My family-in-law came to visit a while back, and for those of us who don't have the most kept-up homes - shit, even for some of us that do - this kind of visit is perfect for sending us into an apocalyptic panic. As my very good friend explained it:
"Of COURSE you're panicked - you're allowed to be panicked. You SHOULD be panicked. Your mother-in-law is coming to your house. Your mother-in-law is coming to your house!" My mother-in-law with the impeccable everything. My grandmother-in-law with the even more impeccable everything that taught MIL how to be impeccable. At everything.
Meanwhile my everything was a mess, and each issue of our modest space was cause for alarm - there's not enough room at the dinner table. The coffee table is missing a drawer (broken from when husband turned it over in a rage). Our couch has been known to cause severe lower back pain. The hallway smells like cat pee no matter how many times I attack it with "urine be gone." Our dogs bark excitedly and jump on you and embarrassingly behave like their people haven't really ever bothered to train them (this is mostly true).
Also - I don't buy alcohol anymore since they last visited. Neither does my husband, really, for that matter (not openly). This gave me a brief anxiety attack.
They will notice this. They may not say anything, but they'll notice. And then they'll look at me like "..." And I'll know that they notice. Dammit.
But what I was really upset about was the complete lack of organization of our crap. Crap that was everywhere, on every counter and table and side table. Even the dryer. And in my book (my book on households gone to shit) if there's crap on the dryer that's a bonafide situation.
All I could do was stare at it. I tried to move things but some of them didn't really have homes.
What IS this? Why do I have this? Where do I put this?
Hmm....Can't throw it away - that's wasteful.
Okay. It stays here.
After anxiously walking around the place the piles were all I could see. I had to get away to a safe and quiet place. So I hid in the bathroom.
That's when I noticed the soap.
The soap on the bathroom sink. A lovely-smelling bar that had melted during the last move and was now, in my frazzled myopia, horribly, unacceptably disfigured. And suddenly I was mad with my new-found power and control over something completely meaningless and insignificant - This! I will change this! My frustration had found its focus.
This soap. This soap. It is completely and categorically unacceptable. It's so used-looking. And melted. Disfigured soap. Unclean. Un-okay.
I rushed out to the kitchen, grabbed a sharp knife*, skipped back and went to work, checking to see the exact spot that I could cut the soap and have it be Just So. Once that was decided it was quick. It was done. The self-satisfaction afterwards could only be described as "certifiable." I glanced up into the mirror, the knife still in my hand, my unwashed hair in a nest on top of my head. There's a crazy woman cutting soap in my bathroom. Fitting that the only other scenes combining knives and bathrooms are horror movies. Knives should never be in the bathroom - this is what can happen. Well, this and murder.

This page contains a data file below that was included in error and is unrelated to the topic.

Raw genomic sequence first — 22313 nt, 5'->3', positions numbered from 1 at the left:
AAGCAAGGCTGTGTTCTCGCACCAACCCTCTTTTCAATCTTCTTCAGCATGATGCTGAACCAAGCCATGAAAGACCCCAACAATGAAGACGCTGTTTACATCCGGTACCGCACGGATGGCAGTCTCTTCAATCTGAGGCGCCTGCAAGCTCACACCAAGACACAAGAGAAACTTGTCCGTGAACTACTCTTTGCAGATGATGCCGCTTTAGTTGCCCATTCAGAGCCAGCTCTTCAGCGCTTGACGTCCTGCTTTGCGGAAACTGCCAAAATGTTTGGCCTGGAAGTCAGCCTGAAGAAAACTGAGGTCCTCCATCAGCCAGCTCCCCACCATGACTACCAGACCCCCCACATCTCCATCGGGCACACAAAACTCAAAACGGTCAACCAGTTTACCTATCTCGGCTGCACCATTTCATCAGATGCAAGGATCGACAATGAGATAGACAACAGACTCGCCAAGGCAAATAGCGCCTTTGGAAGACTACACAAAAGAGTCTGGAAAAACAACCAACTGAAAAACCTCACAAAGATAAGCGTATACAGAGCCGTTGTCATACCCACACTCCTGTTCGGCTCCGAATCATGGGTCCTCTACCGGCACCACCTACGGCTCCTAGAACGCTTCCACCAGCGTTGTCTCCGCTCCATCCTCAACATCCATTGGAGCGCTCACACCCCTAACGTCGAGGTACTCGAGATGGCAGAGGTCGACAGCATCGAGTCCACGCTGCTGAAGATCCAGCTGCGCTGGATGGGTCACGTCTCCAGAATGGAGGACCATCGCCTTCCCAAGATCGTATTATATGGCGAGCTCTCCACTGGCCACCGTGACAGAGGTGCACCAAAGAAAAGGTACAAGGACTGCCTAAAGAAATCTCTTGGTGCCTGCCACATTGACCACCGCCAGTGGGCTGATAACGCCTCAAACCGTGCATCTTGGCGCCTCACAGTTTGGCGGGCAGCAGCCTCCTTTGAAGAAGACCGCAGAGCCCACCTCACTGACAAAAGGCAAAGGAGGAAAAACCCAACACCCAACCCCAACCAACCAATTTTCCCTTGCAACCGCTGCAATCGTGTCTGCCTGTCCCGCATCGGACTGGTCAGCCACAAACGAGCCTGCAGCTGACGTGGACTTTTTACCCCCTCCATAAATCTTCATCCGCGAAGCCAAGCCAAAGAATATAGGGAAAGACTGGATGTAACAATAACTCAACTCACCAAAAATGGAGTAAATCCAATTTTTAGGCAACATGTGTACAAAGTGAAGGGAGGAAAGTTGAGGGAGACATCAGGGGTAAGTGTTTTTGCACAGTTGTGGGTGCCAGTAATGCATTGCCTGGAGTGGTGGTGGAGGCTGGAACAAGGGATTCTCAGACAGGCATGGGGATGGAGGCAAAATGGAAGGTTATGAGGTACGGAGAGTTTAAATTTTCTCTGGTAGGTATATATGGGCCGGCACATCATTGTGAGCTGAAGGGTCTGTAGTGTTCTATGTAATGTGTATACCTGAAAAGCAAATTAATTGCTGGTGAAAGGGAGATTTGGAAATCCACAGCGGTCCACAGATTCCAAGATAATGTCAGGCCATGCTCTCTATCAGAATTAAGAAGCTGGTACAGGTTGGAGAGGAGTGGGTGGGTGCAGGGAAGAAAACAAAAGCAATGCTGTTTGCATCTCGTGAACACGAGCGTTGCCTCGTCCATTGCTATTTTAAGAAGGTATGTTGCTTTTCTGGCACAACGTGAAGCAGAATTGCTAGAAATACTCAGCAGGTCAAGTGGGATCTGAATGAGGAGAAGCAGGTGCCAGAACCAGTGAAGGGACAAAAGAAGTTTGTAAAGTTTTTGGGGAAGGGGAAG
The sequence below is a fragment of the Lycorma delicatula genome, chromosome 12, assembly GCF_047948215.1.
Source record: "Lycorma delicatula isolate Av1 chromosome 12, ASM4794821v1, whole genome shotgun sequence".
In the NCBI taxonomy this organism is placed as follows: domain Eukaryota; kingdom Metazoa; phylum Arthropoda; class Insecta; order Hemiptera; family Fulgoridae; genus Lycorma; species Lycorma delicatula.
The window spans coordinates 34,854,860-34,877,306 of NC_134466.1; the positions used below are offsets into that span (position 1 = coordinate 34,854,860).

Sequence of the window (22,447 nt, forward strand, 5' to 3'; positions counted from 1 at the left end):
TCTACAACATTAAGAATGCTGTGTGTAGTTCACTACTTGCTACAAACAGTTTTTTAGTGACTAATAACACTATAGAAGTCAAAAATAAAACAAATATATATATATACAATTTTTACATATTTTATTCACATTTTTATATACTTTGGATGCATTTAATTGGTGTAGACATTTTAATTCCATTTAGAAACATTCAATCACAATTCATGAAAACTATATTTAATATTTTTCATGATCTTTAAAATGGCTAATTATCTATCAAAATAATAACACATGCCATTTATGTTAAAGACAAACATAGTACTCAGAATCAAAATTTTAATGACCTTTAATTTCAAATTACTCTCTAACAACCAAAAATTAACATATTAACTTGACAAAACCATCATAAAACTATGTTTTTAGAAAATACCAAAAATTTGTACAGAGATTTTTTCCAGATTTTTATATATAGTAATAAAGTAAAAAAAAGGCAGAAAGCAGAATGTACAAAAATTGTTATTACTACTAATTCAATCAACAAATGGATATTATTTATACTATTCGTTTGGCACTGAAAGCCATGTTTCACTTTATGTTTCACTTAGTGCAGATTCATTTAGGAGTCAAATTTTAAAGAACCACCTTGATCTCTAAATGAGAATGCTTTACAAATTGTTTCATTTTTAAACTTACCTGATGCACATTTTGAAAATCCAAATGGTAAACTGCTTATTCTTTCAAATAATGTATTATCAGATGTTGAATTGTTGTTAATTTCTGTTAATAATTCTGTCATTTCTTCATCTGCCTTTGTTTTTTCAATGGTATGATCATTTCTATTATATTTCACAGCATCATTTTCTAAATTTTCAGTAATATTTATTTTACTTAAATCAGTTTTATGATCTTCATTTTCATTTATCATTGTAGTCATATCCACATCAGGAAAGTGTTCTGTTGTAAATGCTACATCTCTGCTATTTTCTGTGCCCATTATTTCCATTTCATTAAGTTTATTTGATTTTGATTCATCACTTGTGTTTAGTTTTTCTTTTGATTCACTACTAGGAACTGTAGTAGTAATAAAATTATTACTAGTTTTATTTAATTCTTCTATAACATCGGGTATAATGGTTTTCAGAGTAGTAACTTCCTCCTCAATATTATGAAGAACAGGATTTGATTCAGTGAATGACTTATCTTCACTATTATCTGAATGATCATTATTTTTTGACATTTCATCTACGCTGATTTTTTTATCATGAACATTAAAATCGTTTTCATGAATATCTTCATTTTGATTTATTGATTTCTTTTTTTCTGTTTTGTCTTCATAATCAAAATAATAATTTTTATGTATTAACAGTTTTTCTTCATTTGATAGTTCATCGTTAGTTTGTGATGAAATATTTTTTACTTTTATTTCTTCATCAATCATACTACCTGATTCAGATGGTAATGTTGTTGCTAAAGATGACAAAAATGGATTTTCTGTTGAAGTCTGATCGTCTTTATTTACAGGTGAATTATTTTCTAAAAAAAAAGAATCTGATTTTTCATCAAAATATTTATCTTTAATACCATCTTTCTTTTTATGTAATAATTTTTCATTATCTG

Outside in Reality every horizontal surface was still covered. All the piles continued to surround me, yelling at me for reform. The laundry laughed at me. The crumbs on the counters did a jig. Then the magic happened: slowly the energy from my insane soap-trimming fueled me into action and efficacy and the superficial changes were made. Everything else was shoved out of sight into the bedroom.
Family-in-law arrived and soon it was time to eat dinner, which was the parade of my faux-pas as a result of being you know, too busy on more important details. There were no place mats. And I can only explain it as plainly as this - in this family there is nothing more embarrassing than putting plates of food down on a naked table. Also, I forgot to hand out napkins - or in my case, paper towels folded to look like napkins. And, based on grandma-in-law's passive-aggressive commentary, I had a serving spoon out when I should have had a serving fork (she stood there and stared at it, not so much actually helpless as just irritated and confused at my total stupidity and complete domestic ineptitude). For shame.
But let me tell you people. 20 feet away I had the sharpest, most evenly cut nicest-looking bar of used soap anyone has ever seen. It was fit for an OCD museum. Or one of those random highway attractions in the middle of nowhere, like the World's Largest Ball of Yarn.
And you know what? The whole night went by and no one even noticed. No one said a damn thing to me about my amazing soap.
It's not just in these emergency situations that my focus dwindles down to a frightening pinpoint of the most senseless and inefficient kind. Each day I become distracted by the unimportant, the unnecessary. Then I become overwhelmed, as it all becomes very urgent and must be done NOW. Then the helpful, meaningful things get overshadowed by the small, the insignificant.
It's a different kind of procrastination, but procrastination nonetheless. In college it helped me avoid writing papers so I could clean, or go out to buy groceries instead of clean. Or watch TV to avoid having to buy groceries.
The compulsion to avoid is still there but now I'm aware of it. And awareness is the first step! The first step to leaving your soap the hell alone.
*For those of you curious culinary connoisseurs, the knife used was a santoku. Based on my very light research (i.e. Google image hunting), "santoku" means "three virtues" or "three uses" in Japanese - slicing, dicing, and mincing. Worth mentioning, I think, because if it weren't for the embarrassment I would freely advocate for a fourth use thanks to its trusted combination of precision, balance and separation improvement.